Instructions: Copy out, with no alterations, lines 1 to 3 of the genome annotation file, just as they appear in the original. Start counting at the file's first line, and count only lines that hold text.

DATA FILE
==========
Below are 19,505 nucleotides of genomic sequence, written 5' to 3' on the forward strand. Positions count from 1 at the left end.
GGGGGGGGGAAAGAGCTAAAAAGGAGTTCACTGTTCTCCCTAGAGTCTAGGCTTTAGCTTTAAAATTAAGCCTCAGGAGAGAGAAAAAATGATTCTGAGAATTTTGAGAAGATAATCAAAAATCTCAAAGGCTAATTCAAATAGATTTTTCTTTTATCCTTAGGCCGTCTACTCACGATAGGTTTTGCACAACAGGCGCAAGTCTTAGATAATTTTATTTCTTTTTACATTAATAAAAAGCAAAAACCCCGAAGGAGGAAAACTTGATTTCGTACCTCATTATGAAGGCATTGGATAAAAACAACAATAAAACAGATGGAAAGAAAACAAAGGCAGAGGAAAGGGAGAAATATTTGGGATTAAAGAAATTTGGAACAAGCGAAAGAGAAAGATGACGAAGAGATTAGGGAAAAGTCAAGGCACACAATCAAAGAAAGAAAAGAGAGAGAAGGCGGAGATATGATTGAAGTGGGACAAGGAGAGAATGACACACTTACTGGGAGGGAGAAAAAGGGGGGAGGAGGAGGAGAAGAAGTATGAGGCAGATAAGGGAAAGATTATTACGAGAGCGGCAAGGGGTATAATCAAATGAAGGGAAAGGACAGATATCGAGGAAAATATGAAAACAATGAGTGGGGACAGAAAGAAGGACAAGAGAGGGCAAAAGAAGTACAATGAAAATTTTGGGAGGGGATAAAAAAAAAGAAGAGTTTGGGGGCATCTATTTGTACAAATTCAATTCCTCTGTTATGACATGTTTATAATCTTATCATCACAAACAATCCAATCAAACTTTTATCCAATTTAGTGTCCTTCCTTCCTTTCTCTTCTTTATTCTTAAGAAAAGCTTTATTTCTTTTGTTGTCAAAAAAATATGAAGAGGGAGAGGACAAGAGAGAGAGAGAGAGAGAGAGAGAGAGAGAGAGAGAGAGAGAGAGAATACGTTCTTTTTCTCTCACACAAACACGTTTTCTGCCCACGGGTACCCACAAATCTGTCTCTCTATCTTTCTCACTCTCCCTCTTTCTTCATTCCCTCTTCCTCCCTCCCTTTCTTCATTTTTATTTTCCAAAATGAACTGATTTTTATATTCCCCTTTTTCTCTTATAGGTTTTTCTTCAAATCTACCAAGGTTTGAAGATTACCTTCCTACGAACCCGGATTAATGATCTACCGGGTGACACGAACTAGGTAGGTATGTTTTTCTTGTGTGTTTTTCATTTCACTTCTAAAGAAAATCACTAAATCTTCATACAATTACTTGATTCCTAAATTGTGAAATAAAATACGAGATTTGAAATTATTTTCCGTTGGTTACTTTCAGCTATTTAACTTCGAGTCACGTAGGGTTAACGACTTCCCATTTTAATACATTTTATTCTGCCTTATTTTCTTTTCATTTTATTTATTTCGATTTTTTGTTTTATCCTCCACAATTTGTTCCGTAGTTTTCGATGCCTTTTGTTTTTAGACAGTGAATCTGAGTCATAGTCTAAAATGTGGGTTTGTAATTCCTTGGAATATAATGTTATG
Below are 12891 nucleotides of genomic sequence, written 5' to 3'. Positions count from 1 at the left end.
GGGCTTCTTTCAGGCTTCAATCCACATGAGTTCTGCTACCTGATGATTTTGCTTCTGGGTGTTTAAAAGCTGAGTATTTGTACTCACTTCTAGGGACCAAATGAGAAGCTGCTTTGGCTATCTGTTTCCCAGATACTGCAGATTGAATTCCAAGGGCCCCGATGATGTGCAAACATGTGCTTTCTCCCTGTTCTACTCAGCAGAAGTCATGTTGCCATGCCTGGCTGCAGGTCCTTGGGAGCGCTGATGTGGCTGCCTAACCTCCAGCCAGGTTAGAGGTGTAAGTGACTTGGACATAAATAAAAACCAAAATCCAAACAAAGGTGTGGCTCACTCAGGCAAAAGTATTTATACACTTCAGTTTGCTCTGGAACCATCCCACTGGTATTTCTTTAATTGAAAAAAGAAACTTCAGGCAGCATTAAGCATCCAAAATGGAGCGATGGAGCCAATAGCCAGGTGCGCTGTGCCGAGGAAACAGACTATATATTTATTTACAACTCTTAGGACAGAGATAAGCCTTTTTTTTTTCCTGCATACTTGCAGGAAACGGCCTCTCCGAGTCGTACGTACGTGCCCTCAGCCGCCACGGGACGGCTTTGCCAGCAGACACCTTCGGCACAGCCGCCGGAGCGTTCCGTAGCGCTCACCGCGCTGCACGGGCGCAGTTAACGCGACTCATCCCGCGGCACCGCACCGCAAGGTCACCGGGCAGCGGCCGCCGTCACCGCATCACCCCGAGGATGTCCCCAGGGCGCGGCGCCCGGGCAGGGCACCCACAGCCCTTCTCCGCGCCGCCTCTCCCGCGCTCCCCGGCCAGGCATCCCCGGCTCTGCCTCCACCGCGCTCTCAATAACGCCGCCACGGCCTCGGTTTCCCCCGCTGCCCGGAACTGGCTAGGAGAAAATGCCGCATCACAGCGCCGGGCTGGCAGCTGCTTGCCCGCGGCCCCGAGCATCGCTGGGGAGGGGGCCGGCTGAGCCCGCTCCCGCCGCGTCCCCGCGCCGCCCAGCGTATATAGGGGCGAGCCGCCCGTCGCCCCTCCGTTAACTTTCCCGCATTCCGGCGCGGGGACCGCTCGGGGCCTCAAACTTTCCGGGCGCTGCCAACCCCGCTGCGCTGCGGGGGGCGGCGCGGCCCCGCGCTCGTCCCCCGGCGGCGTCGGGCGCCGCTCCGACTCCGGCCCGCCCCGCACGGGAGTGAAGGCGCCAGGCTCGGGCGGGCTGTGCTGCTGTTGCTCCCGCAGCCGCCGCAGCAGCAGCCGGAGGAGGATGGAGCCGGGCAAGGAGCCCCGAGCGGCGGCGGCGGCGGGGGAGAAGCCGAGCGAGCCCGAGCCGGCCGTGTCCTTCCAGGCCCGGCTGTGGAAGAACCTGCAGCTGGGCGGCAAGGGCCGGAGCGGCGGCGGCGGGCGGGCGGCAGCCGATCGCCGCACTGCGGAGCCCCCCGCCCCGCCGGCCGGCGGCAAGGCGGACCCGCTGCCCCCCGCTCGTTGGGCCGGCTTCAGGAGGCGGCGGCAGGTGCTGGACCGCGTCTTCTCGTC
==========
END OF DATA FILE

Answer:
Below are 19,505 nucleotides of genomic sequence, written 5' to 3' on the forward strand. Positions count from 1 at the left end.
GGGGGGGGGAAAGAGCTAAAAAGGAGTTCACTGTTCTCCCTAGAGTCTAGGCTTTAGCTTTAAAATTAAGCCTCAGGAGAGAGAAAAAATGATTCTGAGAATTTTGAGAAGATAATCAAAAATCTCAAAGGCTAATTCAAATAGATTTTTCTTTTATCCTTAGGCCGTCTACTCACGATAGGTTTTGCACAACAGGCGCAAGTCTTAGATAATTTTATTTCTTTTTACATTAATAAAAAGCAAAAACCCCGAAGGAGGAAAACTTGATTTCGTACCTCATTATGAAGGCATTGGATAAAAACAACAATAAAACAGATGGAAAGAAAACAAAGGCAGAGGAAAGGGAGAAATATTTGGGATTAAAGAAATTTGGAACAAGCGAAAGAGAAAGATGACGAAGAGATTAGGGAAAAGTCAAGGCACACAATCAAAGAAAGAAAAGAGAGAGAAGGCGGAGATATGATTGAAGTGGGACAAGGAGAGAATGACACACTTACTGGGAGGGAGAAAAAGGGGGGAGGAGGAGGAGAAGAAGTATGAGGCAGATAAGGGAAAGATTATTACGAGAGCGGCAAGGGGTATAATCAAATGAAGGGAAAGGACAGATATCGAGGAAAATATGAAAACAATGAGTGGGGACAGAAAGAAGGACAAGAGAGGGCAAAAGAAGTACAATGAAAATTTTGGGAGGGGATAAAAAAAAAGAAGAGTTTGGGGGCATCTATTTGTACAAATTCAATTCCTCTGTTATGACATGTTTATAATCTTATCATCACAAACAATCCAATCAAACTTTTATCCAATTTAGTGTCCTTCCTTCCTTTCTCTTCTTTATTCTTAAGAAAAGCTTTATTTCTTTTGTTGTCAAAAAAATATGAAGAGGGAGAGGACAAGAGAGAGAGAGAGAGAGAGAGAGAGAGAGAGAGAGAGAGAGAGAGAATACGTTCTTTTTCTCTCACACAAACACGTTTTCTGCCCACGGGTACCCACAAATCTGTCTCTCTATCTTTCTCACTCTCCCTCTTTCTTCATTCCCTCTTCCTCCCTCCCTTTCTTCATTTTTATTTTCCAAAATGAACTGATTTTTATATTCCCCTTTTTCTCTTATAGGTTTTTCTTCAAATCTACCAAGGTTTGAAGATTACCTTCCTACGAACCCGGATTAATGATCTACCGGGTGACACGAACTAGGTAGGTATGTTTTTCTTGTGTGTTTTTCATTTCACTTCTAAAGAAAATCACTAAATCTTCATACAATTACTTGATTCCTAAATTGTGAAATAAAATACGAGATTTGAAATTATTTTCCGTTGGTTACTTTCAGCTATTTAACTTCGAGTCACGTAGGGTTAACGACTTCCCATTTTAATACATTTTATTCTGCCTTATTTTCTTTTCATTTTATTTATTTCGATTTTTTGTTTTATCCTCCACAATTTGTTCCGTAGTTTTCGATGCCTTTTGTTTTTAGACAGTGAATCTGAGTCATAGTCTAAAATGTGGGTTTGTAATTCCTTGGAATATAATGTTATG
Below are 12891 nucleotides of genomic sequence, written 5' to 3'. Positions count from 1 at the left end.